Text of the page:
Archive for June, 2010

Interview with Sam Diephius, LA taco truck photographer

Posted by Cyrus Farivar on June 7, 2010

Sam Diephius first contacted me at the end of March, and fortunately has been patient enough (and nudged me with a few emails) to interview him. I was impressed with his photographs and his tenacity, so here goes.

1) On your website, you have a collection of 22 Los Angeles street vendors. Some of them are taco trucks and some are those guys that sell oranges by the freeway and the like. How did you select the people and places that you shot? Were they receptive to it?

In the neighborhood (Venice) where I live there are roving grocery trucks that show up late in the day to sell to the local community. I’ve used them quite a few times for picking up little things like tortillas, avos, tomatoes, et cetera. I always admired the way families or friends hang out around the trucks as sort of a meeting area to talk about the day and share story.

One day when I was frustrated about my job, I thought, “why am I flying half way around the world when there are amazing stories in front of my house”? I walked down and started talking to one of the truck drivers and asked him if I could photograph him, and in exchange I would give him a picture. He was a little hesitant because it was a little bit strange to him to have someone setting up lights and asking him to move around, smile, and be a model, but he was very happy when I gave him the picture the next day. These guys are very proud of their trucks and they are always happy when I bring them a picture of them with their trucks.

From there it was on, and I started asking everyone who sells things on wheels, Ice cream, fruit venders and even the pork rhine guy, but I knew the taco truck was going to be the holly grail. Most people are a little hesitant, but after I show them a few photos they are usually excited about the project. Since they are working I try and pay them $10-$20 for their time. Time is money for them and I try and pay them accordingly. The shoots last anywhere from 10 minutes to 2-3 hours depending on the situation. Some of the taco truck parks out in East LA have hours of prep time before they hit the road and they are usually open to just about anything as long as they can keep working. Good people for sure!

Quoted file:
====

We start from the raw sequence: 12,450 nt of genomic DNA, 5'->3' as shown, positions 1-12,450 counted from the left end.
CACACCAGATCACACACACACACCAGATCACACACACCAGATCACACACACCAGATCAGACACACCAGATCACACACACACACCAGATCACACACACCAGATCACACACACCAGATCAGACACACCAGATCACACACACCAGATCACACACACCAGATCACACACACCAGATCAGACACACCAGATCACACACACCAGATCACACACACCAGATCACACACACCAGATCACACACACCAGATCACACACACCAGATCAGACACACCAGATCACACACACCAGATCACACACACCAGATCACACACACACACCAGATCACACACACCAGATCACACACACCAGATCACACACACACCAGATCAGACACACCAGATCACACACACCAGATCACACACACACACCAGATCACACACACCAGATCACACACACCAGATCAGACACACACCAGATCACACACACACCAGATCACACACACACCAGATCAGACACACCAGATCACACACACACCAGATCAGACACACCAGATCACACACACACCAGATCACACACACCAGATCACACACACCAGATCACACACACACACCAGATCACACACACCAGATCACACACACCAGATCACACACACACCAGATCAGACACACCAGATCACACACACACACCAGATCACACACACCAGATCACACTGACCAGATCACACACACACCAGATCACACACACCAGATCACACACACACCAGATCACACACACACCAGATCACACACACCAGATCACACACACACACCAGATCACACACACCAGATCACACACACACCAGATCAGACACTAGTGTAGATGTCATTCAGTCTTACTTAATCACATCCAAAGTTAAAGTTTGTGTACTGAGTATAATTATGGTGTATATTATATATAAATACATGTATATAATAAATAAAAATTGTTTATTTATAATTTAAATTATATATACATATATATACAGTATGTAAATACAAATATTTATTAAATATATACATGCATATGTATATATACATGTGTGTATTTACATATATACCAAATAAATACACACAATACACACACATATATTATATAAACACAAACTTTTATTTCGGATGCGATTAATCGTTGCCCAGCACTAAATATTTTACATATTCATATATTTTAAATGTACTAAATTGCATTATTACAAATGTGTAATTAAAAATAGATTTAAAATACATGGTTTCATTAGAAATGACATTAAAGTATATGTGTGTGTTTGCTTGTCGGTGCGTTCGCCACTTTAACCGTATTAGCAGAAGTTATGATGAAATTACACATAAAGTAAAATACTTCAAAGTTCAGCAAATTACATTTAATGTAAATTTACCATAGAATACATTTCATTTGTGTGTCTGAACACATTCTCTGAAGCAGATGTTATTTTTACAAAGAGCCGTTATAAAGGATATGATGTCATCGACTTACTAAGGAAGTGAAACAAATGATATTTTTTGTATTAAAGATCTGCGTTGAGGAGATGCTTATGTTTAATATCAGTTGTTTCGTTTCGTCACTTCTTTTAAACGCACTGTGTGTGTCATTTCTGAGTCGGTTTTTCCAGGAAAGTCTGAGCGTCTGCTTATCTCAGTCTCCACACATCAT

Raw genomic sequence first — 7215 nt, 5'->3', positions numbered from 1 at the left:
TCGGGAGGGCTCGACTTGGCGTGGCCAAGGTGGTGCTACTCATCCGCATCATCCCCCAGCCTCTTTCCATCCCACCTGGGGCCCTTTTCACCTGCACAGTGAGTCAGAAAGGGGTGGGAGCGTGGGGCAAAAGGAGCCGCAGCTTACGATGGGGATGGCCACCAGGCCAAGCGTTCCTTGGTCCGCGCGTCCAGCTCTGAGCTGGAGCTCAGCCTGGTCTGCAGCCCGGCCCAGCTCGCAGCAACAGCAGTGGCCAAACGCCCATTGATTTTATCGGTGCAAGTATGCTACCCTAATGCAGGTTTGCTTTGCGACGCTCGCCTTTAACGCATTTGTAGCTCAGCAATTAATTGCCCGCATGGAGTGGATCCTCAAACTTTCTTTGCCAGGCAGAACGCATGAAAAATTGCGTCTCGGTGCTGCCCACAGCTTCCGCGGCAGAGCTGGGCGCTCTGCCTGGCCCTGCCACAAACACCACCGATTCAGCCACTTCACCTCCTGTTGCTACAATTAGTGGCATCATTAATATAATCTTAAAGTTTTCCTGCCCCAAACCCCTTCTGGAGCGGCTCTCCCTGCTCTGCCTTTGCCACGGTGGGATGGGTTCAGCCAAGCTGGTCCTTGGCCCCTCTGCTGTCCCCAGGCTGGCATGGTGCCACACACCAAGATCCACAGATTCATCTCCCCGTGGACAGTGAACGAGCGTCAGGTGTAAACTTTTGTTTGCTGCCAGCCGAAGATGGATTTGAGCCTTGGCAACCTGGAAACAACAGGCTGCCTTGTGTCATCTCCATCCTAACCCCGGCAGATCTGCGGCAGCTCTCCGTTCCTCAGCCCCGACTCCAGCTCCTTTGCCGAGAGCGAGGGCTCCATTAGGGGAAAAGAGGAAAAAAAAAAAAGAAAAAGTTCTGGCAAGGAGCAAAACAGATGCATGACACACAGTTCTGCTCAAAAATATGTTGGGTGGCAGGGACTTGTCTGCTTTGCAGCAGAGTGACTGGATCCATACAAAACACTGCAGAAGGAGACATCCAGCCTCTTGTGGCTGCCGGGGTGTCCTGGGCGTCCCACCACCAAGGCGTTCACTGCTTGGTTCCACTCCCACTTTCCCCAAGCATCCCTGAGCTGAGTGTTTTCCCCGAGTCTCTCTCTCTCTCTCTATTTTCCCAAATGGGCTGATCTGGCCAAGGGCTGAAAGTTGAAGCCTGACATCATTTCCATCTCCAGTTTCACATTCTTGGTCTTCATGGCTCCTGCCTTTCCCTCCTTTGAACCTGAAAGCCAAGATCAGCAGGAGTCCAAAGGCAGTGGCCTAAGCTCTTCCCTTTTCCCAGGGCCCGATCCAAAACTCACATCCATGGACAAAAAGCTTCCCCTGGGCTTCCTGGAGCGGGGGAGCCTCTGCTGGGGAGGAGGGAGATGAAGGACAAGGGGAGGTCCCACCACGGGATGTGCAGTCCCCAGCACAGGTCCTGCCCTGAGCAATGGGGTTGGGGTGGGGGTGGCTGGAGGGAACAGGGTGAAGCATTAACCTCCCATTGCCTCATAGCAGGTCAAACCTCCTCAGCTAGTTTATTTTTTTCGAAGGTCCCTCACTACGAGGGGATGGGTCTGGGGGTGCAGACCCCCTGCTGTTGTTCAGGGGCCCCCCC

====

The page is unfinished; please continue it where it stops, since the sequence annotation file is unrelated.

2) What did you learn on your odyssey through “El Barrio,” as you call it? Where in LA were you shooting exactly? Why did you pick those locations?

Actually this project turned out to be a lot more than just about the vendors and taco trucks. Most of the street vendors (vendors that don’t own a vehicle and sell on the street corners) are here illegally and are just trying to make ends meet. They work really long hours with little pay and have large families to support back in their home country. The people in my pictures aren’t taking American jobs, getting into trouble, causing problems, but they are here illegally. With all this talk about immigration in the press this project really brought this complicated issue front and center for me. One thing I can tell you is that Latin America has influenced our way of life in America in some awesome ways. For example, I can’t tell you the last time I had apple pie, but I can tell you when I had a couple tacos: yesterday!

Most of the images were made in Venice or in East LA. East LA is an awesome place to visit and if you haven’t been you should go. It is full of life and energy very similar to being in a different country.

East LA is a great location for shooting pictures of the Latin American culture and people, and the taco trucks are everywhere. It’s just a part of the lifestyle there. There are amazing murals and street art around every corner and it feels very alive. LA can really get a bad rap and for good reason sometimes, but East LA is really the center of the Latin American culture here and it can feel like it’s own city.

3) What do you look for when shooting street vendors? How do you try to vary your shots? What would you suggest to amateurs who shoot taco trucks in terms of approaching taqueros and also in terms of framing? I feel like it’s easy to just shoot the standard side or angled view of the truck, y’know?

Usually what I am looking for is someone this isn’t busy. If they are making sales I don’t want to bug them. After I’ve found someone I will go and introduce myself and show them what I am working on. Most of the time I will come back another day. This gives me time to think about what I want to do and how I will light it. Sometimes I take the subject to another location with a better back ground or different light and other times I will shoot them right where they are.